1 May 2014
Dr Matthew Juniper
Thermoacoustic oscillations occur in combustion chambers when heat release oscillations lock into pressure oscillations. They were first observed in lamps in the 18th century, in rockets in the 1930s, and are now one of the most serious problems facing gas turbine manufacturers. This theoretical and numerical study concerns an infinite-rate chemistry diffusion flame in a tube, which is a simple model for a flame in a combustion chamber. The problem is linearized around the non-oscillating state in order to derive the direct and adjoint equations governing the evolution of infinitesimal oscillations. The direct equations are used to predict the frequency, growth rate, and mode shape of the most unstable thermoacoustic oscillations. The adjoint equations are then used to calculate how the frequency and growth rate change in response to (i) changes to the base state such as the flame shape or the composition of the fuel (ii) generic passive feedback mechanisms that could be added to the device. This information can be used to stabilize the system, which is verified by subsequent experiments. This analysis reveals that, as expected from a simple model, the phase delay between velocity and heat-release fluctuations is the key parameter in determining the sensitivities. It also reveals that this thermo-acoustic system is exceedingly sensitive to changes in the base state. This analysis can be extended to more accurate models and is a promising new tool for the analysis and control of thermo-acoustic oscillations.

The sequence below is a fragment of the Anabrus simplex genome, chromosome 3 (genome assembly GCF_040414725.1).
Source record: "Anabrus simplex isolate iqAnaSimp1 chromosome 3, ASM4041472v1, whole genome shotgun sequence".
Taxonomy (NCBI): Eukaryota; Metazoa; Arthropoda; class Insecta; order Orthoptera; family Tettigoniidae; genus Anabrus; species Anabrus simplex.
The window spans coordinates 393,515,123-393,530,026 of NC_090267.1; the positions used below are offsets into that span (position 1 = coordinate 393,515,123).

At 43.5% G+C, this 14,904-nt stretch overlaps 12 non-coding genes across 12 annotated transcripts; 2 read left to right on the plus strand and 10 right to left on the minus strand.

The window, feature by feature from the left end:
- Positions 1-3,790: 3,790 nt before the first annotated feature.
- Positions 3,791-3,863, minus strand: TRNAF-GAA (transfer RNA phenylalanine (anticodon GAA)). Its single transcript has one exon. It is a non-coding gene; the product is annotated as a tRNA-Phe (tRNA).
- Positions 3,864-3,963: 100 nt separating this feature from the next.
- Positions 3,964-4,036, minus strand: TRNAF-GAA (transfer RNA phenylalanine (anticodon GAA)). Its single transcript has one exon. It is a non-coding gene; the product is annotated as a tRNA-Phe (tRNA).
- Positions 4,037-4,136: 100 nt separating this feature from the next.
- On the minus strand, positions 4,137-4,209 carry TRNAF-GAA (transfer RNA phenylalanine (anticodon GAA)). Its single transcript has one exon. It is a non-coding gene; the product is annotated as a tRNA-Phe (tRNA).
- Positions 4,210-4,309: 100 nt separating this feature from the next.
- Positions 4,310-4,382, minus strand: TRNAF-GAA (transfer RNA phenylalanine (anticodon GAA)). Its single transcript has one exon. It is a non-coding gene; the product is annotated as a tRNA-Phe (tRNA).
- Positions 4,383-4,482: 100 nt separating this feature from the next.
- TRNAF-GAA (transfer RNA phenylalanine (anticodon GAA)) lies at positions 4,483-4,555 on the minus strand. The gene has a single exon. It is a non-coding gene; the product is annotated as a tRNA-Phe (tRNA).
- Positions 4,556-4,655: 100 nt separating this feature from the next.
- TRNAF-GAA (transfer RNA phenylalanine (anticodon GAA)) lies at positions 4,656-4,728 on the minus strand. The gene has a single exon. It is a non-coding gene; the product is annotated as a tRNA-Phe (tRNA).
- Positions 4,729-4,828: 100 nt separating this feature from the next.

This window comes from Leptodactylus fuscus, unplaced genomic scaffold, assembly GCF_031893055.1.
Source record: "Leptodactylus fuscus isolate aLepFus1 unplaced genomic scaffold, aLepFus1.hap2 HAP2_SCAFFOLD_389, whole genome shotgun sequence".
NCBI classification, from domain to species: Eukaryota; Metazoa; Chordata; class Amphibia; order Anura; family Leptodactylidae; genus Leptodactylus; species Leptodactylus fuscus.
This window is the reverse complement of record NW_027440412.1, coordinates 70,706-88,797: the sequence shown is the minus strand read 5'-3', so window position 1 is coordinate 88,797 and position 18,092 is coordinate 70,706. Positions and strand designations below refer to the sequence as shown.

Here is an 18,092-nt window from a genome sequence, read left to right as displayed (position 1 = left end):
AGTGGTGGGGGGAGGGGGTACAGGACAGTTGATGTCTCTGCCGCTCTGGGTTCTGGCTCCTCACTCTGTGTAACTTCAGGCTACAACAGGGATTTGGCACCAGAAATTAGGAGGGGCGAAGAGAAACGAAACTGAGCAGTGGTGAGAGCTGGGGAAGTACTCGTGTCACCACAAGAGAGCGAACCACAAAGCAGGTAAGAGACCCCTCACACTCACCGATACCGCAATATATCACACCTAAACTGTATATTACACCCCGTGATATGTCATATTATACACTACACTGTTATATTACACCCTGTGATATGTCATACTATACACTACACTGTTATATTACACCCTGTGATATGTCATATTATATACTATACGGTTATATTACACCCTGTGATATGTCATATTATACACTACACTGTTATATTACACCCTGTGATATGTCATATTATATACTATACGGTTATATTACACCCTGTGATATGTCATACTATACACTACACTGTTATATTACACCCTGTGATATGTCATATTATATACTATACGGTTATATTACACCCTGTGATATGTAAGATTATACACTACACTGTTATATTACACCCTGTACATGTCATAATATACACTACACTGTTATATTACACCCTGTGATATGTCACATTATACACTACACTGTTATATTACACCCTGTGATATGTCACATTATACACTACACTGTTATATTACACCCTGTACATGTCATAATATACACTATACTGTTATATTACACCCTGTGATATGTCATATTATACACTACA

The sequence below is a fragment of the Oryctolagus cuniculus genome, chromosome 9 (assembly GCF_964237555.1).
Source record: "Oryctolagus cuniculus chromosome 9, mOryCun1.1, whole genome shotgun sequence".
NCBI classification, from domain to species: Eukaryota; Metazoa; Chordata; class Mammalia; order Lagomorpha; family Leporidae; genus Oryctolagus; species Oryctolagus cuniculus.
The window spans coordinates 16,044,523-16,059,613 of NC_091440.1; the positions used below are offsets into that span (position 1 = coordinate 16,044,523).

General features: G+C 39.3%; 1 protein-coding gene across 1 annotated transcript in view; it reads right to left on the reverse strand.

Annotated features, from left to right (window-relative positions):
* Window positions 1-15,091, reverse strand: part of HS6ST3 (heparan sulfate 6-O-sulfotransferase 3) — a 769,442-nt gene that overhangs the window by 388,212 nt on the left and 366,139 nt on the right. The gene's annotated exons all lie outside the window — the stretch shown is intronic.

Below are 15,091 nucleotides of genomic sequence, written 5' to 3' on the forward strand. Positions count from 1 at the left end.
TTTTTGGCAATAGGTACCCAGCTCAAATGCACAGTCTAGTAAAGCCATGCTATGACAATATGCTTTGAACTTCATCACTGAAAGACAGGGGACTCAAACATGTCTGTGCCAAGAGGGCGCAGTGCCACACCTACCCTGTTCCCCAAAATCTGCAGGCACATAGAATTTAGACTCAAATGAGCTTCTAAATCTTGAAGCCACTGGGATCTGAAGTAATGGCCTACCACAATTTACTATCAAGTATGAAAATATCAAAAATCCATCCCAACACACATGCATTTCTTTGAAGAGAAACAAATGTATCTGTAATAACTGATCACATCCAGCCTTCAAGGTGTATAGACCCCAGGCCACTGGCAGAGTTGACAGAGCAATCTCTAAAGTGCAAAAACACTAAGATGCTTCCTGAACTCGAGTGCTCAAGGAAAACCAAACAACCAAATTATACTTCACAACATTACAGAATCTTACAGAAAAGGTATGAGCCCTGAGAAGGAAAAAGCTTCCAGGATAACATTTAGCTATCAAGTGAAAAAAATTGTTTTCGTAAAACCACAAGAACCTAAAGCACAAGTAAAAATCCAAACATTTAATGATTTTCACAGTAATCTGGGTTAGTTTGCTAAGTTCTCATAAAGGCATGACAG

- Computational Mathematics and Applications Seminar